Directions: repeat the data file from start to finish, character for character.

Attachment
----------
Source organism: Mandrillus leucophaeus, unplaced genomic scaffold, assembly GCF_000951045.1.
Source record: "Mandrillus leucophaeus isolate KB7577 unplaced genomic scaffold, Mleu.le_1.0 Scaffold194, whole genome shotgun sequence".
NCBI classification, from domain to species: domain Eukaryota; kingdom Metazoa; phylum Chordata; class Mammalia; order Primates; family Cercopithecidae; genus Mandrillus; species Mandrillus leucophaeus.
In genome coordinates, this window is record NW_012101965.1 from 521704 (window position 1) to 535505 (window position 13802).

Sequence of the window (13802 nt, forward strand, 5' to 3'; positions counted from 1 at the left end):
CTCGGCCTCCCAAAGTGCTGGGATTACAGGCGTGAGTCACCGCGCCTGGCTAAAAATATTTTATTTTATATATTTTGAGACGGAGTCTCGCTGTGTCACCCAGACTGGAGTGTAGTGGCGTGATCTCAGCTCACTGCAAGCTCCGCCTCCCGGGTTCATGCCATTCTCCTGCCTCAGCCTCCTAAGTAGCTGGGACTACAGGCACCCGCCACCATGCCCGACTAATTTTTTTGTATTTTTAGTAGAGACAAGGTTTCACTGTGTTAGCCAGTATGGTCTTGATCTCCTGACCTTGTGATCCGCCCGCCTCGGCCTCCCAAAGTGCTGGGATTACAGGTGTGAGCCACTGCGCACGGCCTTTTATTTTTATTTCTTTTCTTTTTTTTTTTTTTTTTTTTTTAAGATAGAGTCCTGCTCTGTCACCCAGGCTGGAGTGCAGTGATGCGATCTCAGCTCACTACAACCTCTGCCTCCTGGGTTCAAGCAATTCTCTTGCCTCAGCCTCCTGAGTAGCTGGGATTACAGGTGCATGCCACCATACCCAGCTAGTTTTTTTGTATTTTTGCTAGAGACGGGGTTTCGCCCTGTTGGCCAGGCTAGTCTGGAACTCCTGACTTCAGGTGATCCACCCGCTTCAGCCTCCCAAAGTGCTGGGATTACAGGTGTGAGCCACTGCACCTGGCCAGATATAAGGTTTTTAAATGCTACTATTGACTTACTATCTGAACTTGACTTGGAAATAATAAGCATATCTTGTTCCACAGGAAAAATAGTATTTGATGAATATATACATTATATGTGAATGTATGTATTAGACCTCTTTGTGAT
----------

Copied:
Source organism: Mandrillus leucophaeus, unplaced genomic scaffold, assembly GCF_000951045.1.
Source record: "Mandrillus leucophaeus isolate KB7577 unplaced genomic scaffold, Mleu.le_1.0 Scaffold194, whole genome shotgun sequence".
NCBI classification, from domain to species: domain Eukaryota; kingdom Metazoa; phylum Chordata; class Mammalia; order Primates; family Cercopithecidae; genus Mandrillus; species Mandrillus leucophaeus.
In genome coordinates, this window is record NW_012101965.1 from 521704 (window position 1) to 535505 (window position 13802).

Sequence of the window (13802 nt, forward strand, 5' to 3'; positions counted from 1 at the left end):
CTCGGCCTCCCAAAGTGCTGGGATTACAGGCGTGAGTCACCGCGCCTGGCTAAAAATATTTTATTTTATATATTTTGAGACGGAGTCTCGCTGTGTCACCCAGACTGGAGTGTAGTGGCGTGATCTCAGCTCACTGCAAGCTCCGCCTCCCGGGTTCATGCCATTCTCCTGCCTCAGCCTCCTAAGTAGCTGGGACTACAGGCACCCGCCACCATGCCCGACTAATTTTTTTGTATTTTTAGTAGAGACAAGGTTTCACTGTGTTAGCCAGTATGGTCTTGATCTCCTGACCTTGTGATCCGCCCGCCTCGGCCTCCCAAAGTGCTGGGATTACAGGTGTGAGCCACTGCGCACGGCCTTTTATTTTTATTTCTTTTCTTTTTTTTTTTTTTTTTTTTTTAAGATAGAGTCCTGCTCTGTCACCCAGGCTGGAGTGCAGTGATGCGATCTCAGCTCACTACAACCTCTGCCTCCTGGGTTCAAGCAATTCTCTTGCCTCAGCCTCCTGAGTAGCTGGGATTACAGGTGCATGCCACCATACCCAGCTAGTTTTTTTGTATTTTTGCTAGAGACGGGGTTTCGCCCTGTTGGCCAGGCTAGTCTGGAACTCCTGACTTCAGGTGATCCACCCGCTTCAGCCTCCCAAAGTGCTGGGATTACAGGTGTGAGCCACTGCACCTGGCCAGATATAAGGTTTTTAAATGCTACTATTGACTTACTATCTGAACTTGACTTGGAAATAATAAGCATATCTTGTTCCACAGGAAAAATAGTATTTGATGAATATATACATTATATGTGAATGTATGTATTAGACCTCTTTGTGAT